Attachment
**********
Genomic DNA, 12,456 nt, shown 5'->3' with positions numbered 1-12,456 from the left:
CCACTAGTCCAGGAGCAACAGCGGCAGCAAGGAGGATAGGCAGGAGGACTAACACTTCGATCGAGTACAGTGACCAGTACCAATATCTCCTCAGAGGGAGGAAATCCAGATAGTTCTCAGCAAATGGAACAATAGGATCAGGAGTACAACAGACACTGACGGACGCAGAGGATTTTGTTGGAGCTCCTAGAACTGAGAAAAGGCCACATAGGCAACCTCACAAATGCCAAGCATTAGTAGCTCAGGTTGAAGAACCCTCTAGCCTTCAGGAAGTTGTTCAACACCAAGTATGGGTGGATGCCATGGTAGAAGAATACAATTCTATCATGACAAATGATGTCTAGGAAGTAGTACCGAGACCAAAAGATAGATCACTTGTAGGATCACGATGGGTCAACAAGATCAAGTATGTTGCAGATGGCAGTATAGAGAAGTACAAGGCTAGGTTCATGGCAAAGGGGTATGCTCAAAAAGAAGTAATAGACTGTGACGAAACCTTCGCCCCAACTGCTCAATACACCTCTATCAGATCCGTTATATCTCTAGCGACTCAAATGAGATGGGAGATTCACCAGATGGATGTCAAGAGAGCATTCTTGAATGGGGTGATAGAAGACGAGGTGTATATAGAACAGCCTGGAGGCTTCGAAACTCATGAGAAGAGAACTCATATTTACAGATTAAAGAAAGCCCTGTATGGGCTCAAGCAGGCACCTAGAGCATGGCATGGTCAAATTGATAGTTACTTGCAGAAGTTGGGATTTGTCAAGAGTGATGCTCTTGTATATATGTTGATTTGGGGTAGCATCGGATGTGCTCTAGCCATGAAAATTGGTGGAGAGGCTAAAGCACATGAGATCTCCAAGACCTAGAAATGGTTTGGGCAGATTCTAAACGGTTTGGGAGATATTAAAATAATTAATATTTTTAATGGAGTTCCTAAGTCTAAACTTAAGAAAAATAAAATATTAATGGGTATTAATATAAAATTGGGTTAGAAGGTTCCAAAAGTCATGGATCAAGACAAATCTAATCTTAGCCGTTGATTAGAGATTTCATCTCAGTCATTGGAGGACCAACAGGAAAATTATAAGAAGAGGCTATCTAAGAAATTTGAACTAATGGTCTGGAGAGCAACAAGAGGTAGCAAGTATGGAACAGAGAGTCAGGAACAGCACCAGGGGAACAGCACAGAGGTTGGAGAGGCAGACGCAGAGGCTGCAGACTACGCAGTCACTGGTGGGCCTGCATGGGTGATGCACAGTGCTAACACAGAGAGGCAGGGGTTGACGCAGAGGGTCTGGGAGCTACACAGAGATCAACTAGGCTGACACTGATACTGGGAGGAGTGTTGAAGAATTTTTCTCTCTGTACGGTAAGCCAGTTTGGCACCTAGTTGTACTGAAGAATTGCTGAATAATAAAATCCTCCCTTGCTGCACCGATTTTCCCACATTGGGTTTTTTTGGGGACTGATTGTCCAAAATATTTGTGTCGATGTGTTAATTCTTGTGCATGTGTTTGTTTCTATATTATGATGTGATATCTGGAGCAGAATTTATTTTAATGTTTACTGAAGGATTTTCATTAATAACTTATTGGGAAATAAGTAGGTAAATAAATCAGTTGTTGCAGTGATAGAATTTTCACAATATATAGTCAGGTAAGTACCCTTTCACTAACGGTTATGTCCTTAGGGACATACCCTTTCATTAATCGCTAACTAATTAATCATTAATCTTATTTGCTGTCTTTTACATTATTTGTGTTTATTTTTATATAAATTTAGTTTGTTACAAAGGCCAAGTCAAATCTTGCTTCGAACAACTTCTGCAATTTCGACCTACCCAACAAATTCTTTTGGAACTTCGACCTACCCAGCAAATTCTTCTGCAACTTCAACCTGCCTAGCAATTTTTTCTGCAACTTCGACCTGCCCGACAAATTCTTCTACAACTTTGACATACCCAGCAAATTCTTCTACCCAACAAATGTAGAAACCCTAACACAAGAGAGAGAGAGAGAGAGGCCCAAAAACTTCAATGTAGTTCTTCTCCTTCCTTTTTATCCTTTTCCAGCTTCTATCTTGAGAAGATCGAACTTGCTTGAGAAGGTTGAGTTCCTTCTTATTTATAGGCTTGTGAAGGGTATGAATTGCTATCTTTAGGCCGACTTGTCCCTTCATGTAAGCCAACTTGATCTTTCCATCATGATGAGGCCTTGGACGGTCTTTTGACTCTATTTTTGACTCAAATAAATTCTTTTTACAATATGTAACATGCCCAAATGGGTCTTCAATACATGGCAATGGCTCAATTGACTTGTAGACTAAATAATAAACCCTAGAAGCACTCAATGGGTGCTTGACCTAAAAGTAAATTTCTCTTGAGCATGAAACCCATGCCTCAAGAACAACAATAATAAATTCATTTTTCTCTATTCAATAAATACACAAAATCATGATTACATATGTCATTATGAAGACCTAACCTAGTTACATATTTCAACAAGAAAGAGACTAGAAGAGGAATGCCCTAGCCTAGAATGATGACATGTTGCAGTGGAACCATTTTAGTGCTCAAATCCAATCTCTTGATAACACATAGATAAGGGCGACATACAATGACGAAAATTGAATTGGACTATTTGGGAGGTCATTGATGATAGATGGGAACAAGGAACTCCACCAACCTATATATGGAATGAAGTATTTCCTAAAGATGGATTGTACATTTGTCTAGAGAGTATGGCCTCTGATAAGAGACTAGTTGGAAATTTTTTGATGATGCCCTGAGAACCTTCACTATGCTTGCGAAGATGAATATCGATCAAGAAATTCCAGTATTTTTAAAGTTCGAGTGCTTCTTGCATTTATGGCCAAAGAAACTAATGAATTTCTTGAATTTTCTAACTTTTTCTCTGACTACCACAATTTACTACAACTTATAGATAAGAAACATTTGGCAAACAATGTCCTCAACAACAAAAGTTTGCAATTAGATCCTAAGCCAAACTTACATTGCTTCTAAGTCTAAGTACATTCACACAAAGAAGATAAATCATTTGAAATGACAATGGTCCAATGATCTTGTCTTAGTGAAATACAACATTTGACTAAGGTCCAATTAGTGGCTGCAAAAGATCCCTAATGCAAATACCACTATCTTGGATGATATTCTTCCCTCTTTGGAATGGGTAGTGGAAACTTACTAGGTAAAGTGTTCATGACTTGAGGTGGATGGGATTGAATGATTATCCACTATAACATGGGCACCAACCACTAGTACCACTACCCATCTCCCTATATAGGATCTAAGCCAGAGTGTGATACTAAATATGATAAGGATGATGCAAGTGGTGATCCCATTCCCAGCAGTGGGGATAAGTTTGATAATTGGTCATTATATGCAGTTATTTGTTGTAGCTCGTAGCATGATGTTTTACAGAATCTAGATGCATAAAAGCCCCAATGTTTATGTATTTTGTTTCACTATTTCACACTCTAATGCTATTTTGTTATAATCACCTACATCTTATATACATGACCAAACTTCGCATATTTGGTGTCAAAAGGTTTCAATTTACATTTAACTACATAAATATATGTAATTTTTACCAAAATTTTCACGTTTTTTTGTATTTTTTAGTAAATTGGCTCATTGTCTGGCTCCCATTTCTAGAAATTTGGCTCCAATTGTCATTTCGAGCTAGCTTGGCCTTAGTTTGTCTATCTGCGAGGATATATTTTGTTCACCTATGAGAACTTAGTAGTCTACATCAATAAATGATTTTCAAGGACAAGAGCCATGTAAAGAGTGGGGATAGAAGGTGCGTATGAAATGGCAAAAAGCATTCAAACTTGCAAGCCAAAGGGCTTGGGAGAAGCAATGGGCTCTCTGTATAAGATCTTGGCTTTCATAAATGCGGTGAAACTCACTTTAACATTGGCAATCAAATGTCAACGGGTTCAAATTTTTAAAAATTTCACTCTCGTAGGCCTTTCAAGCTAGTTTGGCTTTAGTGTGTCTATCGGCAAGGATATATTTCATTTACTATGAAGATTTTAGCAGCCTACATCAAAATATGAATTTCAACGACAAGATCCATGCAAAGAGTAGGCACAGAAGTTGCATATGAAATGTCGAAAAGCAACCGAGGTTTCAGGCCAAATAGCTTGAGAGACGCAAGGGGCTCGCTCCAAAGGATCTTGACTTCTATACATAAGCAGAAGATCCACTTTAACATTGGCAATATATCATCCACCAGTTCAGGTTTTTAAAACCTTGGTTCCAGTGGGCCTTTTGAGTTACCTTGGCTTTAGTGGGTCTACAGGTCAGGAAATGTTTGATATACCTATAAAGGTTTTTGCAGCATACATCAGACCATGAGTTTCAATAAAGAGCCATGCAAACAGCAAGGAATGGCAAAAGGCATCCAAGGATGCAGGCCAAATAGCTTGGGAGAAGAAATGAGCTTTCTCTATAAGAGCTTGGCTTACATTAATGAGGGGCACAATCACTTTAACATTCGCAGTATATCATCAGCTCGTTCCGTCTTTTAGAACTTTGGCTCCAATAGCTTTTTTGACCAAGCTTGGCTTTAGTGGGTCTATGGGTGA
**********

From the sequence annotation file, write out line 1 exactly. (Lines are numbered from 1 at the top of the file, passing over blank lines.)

Genomic DNA, 12,456 nt, shown 5'->3' with positions numbered 1-12,456 from the left: